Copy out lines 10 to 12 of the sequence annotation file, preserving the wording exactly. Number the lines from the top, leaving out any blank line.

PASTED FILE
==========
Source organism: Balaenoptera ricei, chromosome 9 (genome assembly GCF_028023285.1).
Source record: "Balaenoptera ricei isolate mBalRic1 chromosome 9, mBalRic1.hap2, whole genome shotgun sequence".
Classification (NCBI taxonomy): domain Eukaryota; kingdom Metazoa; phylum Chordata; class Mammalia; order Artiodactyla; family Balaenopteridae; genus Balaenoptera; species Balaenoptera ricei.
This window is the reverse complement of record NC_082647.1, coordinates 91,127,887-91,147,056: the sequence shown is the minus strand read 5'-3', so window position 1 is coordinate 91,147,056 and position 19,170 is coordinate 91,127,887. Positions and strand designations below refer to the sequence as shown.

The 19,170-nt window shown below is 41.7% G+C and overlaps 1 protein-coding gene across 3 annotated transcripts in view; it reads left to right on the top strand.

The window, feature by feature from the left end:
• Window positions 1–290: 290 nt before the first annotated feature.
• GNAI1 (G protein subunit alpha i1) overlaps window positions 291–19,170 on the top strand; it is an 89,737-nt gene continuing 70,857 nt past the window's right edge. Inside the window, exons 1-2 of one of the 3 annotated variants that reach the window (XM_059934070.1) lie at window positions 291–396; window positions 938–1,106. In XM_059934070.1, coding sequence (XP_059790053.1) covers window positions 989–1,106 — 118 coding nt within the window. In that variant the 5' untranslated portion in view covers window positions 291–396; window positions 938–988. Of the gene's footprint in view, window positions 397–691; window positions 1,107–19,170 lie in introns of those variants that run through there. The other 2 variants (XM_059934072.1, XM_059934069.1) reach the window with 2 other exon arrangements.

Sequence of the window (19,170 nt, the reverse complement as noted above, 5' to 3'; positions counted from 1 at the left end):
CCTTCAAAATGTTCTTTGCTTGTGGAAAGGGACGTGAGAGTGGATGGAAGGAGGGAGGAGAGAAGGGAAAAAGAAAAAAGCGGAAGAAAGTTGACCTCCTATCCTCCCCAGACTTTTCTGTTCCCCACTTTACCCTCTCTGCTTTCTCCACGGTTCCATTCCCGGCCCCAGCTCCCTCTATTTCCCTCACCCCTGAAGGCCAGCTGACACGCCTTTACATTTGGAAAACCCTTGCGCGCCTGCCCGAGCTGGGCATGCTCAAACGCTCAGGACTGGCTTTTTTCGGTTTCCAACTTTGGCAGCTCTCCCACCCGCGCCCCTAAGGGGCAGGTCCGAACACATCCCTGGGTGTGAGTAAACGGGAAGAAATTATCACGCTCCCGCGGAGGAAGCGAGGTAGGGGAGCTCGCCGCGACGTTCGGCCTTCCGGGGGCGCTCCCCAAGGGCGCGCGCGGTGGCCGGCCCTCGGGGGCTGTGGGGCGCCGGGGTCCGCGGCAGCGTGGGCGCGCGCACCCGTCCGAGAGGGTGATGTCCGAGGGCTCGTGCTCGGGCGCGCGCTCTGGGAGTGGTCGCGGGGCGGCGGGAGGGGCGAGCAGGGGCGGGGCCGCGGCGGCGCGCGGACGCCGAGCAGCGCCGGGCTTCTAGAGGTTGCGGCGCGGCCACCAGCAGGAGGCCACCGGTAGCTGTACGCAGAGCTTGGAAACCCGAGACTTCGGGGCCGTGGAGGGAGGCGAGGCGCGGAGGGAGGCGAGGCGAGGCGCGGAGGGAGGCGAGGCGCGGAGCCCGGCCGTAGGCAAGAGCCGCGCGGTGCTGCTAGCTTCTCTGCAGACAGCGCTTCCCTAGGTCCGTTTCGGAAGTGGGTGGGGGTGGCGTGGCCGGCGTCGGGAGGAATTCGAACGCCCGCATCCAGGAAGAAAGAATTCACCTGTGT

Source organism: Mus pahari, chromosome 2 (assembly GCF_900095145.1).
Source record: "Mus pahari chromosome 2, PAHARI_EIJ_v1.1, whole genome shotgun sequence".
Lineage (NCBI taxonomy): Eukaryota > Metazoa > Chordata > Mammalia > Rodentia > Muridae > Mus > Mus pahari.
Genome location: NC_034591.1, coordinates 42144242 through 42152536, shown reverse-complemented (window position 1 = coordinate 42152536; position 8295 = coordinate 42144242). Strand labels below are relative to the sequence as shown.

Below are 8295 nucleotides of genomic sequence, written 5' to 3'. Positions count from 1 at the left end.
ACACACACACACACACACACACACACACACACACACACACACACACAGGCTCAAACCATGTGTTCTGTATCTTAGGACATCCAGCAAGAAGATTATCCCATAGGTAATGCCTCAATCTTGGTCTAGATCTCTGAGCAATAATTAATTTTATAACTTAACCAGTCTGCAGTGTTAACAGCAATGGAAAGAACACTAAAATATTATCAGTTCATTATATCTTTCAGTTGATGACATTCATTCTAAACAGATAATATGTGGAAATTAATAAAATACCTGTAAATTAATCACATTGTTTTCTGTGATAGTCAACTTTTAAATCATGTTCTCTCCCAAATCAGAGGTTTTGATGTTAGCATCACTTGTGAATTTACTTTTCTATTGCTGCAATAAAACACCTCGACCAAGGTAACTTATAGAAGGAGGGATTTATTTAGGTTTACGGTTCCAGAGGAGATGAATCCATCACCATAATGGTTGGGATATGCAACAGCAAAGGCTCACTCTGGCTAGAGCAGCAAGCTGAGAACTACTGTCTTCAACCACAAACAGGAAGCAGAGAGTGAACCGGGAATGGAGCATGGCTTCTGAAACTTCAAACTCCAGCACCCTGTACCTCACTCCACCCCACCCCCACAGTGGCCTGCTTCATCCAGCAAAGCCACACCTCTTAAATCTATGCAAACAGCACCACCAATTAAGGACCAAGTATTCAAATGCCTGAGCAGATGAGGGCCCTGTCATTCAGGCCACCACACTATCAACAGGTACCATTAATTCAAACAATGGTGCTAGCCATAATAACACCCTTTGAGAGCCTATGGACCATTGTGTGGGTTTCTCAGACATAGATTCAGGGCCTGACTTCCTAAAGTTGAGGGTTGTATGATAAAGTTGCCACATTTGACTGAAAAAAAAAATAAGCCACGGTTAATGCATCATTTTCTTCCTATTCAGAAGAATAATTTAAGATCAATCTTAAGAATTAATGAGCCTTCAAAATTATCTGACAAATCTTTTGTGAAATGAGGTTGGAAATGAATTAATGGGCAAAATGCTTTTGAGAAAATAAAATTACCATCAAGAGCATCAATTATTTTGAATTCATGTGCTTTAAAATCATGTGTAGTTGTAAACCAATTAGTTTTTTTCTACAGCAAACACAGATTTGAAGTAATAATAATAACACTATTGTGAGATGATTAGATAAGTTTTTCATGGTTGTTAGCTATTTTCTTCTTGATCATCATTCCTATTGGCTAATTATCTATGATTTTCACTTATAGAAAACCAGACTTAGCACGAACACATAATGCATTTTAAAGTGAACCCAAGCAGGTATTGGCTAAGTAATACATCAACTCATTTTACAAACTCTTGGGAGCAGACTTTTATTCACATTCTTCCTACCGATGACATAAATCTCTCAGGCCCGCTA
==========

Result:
CCTTCAAAATGTTCTTTGCTTGTGGAAAGGGACGTGAGAGTGGATGGAAGGAGGGAGGAGAGAAGGGAAAAAGAAAAAAGCGGAAGAAAGTTGACCTCCTATCCTCCCCAGACTTTTCTGTTCCCCACTTTACCCTCTCTGCTTTCTCCACGGTTCCATTCCCGGCCCCAGCTCCCTCTATTTCCCTCACCCCTGAAGGCCAGCTGACACGCCTTTACATTTGGAAAACCCTTGCGCGCCTGCCCGAGCTGGGCATGCTCAAACGCTCAGGACTGGCTTTTTTCGGTTTCCAACTTTGGCAGCTCTCCCACCCGCGCCCCTAAGGGGCAGGTCCGAACACATCCCTGGGTGTGAGTAAACGGGAAGAAATTATCACGCTCCCGCGGAGGAAGCGAGGTAGGGGAGCTCGCCGCGACGTTCGGCCTTCCGGGGGCGCTCCCCAAGGGCGCGCGCGGTGGCCGGCCCTCGGGGGCTGTGGGGCGCCGGGGTCCGCGGCAGCGTGGGCGCGCGCACCCGTCCGAGAGGGTGATGTCCGAGGGCTCGTGCTCGGGCGCGCGCTCTGGGAGTGGTCGCGGGGCGGCGGGAGGGGCGAGCAGGGGCGGGGCCGCGGCGGCGCGCGGACGCCGAGCAGCGCCGGGCTTCTAGAGGTTGCGGCGCGGCCACCAGCAGGAGGCCACCGGTAGCTGTACGCAGAGCTTGGAAACCCGAGACTTCGGGGCCGTGGAGGGAGGCGAGGCGCGGAGGGAGGCGAGGCGAGGCGCGGAGGGAGGCGAGGCGCGGAGCCCGGCCGTAGGCAAGAGCCGCGCGGTGCTGCTAGCTTCTCTGCAGACAGCGCTTCCCTAGGTCCGTTTCGGAAGTGGGTGGGGGTGGCGTGGCCGGCGTCGGGAGGAATTCGAACGCCCGCATCCAGGAAGAAAGAATTCACCTGTGT

Source organism: Mus pahari, chromosome 2 (assembly GCF_900095145.1).
Source record: "Mus pahari chromosome 2, PAHARI_EIJ_v1.1, whole genome shotgun sequence".